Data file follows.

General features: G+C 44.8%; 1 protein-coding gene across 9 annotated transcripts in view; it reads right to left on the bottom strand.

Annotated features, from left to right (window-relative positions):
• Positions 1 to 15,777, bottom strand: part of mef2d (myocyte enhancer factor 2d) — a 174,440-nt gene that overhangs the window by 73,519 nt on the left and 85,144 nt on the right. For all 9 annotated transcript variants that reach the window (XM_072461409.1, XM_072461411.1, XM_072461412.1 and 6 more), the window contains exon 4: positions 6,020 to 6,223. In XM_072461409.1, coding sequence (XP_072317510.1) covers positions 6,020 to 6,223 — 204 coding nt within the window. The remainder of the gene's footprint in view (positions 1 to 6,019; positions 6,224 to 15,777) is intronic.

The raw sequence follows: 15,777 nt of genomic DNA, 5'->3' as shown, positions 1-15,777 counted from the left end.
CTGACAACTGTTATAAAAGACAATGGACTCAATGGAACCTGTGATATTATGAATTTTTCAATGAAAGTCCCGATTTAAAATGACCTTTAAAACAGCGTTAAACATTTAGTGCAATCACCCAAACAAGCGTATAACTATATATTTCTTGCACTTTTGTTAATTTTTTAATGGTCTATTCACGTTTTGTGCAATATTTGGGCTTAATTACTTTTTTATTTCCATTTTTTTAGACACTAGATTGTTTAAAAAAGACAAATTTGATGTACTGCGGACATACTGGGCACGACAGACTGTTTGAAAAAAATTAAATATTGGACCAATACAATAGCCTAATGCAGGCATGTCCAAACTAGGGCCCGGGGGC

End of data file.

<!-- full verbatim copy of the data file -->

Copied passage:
General features: G+C 44.8%; 1 protein-coding gene across 9 annotated transcripts in view; it reads right to left on the bottom strand.

Annotated features, from left to right (window-relative positions):
• Positions 1 to 15,777, bottom strand: part of mef2d (myocyte enhancer factor 2d) — a 174,440-nt gene that overhangs the window by 73,519 nt on the left and 85,144 nt on the right. For all 9 annotated transcript variants that reach the window (XM_072461409.1, XM_072461411.1, XM_072461412.1 and 6 more), the window contains exon 4: positions 6,020 to 6,223. In XM_072461409.1, coding sequence (XP_072317510.1) covers positions 6,020 to 6,223 — 204 coding nt within the window. The remainder of the gene's footprint in view (positions 1 to 6,019; positions 6,224 to 15,777) is intronic.

The raw sequence follows: 15,777 nt of genomic DNA, 5'->3' as shown, positions 1-15,777 counted from the left end.
CTGACAACTGTTATAAAAGACAATGGACTCAATGGAACCTGTGATATTATGAATTTTTCAATGAAAGTCCCGATTTAAAATGACCTTTAAAACAGCGTTAAACATTTAGTGCAATCACCCAAACAAGCGTATAACTATATATTTCTTGCACTTTTGTTAATTTTTTAATGGTCTATTCACGTTTTGTGCAATATTTGGGCTTAATTACTTTTTTATTTCCATTTTTTTAGACACTAGATTGTTTAAAAAAGACAAATTTGATGTACTGCGGACATACTGGGCACGACAGACTGTTTGAAAAAAATTAAATATTGGACCAATACAATAGCCTAATGCAGGCATGTCCAAACTAGGGCCCGGGGGC